“Optimally an all-island strategy using the sea as our protection would have been the best strategy. Politics has failed. It is not going to happen,” said Labour leader Alan Kelly.

A year into the pandemic there is not even a basic agreement between South and North on data-sharing of passenger-locator forms.

It is Labour that is bringing forward the motion in the Dáil on Wednesday calling for what it calls a National Aggressive Suppression Strategy. It also includes universal quarantine in hotels for all incoming passengers who are not travelling for essential purposes.

Asked what he meant by the strategy, Mr Kelly said its aim was to get the case numbers down to the low double digits. “Then you have public health teams – that are resourced – and can act Panzer-like in dealing with a virus outbreak [when it occurs in a locality].”

Sinn Féin’s policy is “maximum suppression”, according to heath spokesman David Cullinane. That also involves robust port and airport quarantines and a big emphasis on testing and contact tracing, as well as rapid rollout of vaccines.

“For us it is test and trace and isolate and vaccinate,” he said.

Once numbers come down, his party argues there should be serial testing on a regular basis plus rapid responses – involving testing and tracing – to local outbreaks.

In the absence of an all-island agreement, that would also involve a strong police presence at the Border to ensure only those on essential journey are travelling over 5km.

And finally to the Social Democrats. That party’s policies are almost indistinguishable from other Opposition parties, but like People Before Profit, they describe it as zero-Covid. Party co-leaders Róisín Shortall and Catherine Murphy have been campaigning for tougher passenger restrictions for many months.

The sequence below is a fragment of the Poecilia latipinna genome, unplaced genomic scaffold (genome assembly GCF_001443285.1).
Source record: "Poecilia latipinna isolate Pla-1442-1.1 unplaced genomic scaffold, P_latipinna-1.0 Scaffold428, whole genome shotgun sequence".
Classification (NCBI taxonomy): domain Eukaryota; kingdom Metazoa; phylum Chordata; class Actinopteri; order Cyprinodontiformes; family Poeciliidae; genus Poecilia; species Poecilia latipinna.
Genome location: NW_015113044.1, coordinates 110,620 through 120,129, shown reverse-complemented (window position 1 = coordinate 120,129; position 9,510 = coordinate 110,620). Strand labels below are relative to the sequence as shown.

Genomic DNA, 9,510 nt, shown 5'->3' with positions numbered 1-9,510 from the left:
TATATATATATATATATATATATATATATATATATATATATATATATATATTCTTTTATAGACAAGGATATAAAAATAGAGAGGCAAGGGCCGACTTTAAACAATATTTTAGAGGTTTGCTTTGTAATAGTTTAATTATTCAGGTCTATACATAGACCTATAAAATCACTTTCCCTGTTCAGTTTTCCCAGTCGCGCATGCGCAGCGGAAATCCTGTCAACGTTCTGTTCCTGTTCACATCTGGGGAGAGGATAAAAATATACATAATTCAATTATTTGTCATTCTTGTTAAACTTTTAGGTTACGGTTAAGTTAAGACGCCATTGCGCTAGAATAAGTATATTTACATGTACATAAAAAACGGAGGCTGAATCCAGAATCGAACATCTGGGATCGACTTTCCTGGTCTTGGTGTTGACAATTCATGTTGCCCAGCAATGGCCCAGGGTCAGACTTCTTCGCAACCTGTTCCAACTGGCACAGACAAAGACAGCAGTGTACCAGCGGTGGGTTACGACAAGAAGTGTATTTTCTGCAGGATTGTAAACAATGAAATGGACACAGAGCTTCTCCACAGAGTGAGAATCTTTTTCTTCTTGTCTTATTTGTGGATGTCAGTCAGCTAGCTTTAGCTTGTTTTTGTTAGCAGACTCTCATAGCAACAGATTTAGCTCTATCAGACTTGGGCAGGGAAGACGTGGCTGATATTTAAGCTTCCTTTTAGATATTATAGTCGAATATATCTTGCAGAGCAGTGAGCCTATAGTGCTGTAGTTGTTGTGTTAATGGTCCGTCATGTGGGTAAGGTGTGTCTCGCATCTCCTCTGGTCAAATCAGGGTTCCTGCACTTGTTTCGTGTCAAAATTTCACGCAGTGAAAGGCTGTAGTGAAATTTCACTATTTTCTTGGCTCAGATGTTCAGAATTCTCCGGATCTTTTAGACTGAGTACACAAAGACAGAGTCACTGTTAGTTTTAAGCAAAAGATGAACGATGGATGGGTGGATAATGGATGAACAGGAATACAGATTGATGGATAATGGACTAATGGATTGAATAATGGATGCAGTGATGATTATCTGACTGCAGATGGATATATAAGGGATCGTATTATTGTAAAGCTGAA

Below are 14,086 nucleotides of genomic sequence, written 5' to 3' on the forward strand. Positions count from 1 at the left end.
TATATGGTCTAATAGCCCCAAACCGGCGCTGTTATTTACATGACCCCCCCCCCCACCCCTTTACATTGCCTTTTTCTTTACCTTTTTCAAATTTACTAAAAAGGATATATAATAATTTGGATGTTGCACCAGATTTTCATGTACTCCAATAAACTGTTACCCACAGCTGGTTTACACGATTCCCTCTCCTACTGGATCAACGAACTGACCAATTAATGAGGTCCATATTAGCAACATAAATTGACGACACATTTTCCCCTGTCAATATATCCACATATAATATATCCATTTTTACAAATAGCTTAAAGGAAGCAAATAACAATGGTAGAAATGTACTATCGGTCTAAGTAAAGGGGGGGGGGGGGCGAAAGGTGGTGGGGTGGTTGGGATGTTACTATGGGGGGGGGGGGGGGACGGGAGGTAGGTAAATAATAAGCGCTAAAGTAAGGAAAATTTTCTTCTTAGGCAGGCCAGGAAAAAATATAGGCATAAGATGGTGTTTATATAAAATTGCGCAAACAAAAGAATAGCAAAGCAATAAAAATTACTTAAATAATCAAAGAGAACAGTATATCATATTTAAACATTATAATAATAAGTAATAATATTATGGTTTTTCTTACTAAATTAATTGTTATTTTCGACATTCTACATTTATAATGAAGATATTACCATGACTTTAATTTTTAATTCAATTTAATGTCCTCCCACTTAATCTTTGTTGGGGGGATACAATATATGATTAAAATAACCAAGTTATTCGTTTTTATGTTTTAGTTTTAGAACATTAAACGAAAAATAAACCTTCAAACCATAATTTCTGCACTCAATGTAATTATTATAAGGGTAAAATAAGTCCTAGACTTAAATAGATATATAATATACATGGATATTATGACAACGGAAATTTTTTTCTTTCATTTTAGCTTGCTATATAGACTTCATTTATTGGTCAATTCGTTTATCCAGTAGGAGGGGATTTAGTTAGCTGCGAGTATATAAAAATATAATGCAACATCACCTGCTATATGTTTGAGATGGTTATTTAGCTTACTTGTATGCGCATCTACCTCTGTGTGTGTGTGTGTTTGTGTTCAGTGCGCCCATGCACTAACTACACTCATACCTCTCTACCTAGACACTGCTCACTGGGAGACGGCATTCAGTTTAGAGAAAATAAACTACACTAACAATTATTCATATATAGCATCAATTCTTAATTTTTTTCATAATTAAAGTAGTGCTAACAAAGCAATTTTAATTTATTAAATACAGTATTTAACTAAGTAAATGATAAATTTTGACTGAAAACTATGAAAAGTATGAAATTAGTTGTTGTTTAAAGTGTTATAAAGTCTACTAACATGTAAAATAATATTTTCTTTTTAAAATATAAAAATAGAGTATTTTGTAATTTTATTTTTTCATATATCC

“People have a misconception about zero-Covid,” Ms Shortall said. Her party aim is to drive the daily rates down to close to zero figures. “We achieved it last July when it was down to four people per day,” she said.

“Once the numbers are down you have strong border controls and a strong testing and contact tracing system It’s a short sharp lockdown, but the rewards are enormous. The alternative is the Government’s strategy of rolling lockdowns.”

Ms Shortall acknowledges the North is a challenge and the ideal would be full alignment. She believes the tough new restrictions announced for the UK will help towards convergence. In the absence of it, she says, intensive policing on the borders will be necessary.

While Opposition parties use different terms, their position on the Covid-19 strategy is separated more by nuance than principle. Bigger gaps in opinion might appear once dates begin to be flagged for the reopening of society – some parties will caution for a much later reopening.

Even within Government there are TDs who want the measures to be much stricter and for full mandatory hotel quarantine to be introduced. This group include Fine Gael’s Simon Harris, Neasa Hourigan of the Greens and Christopher O’Sullivan of Fianna Fáil.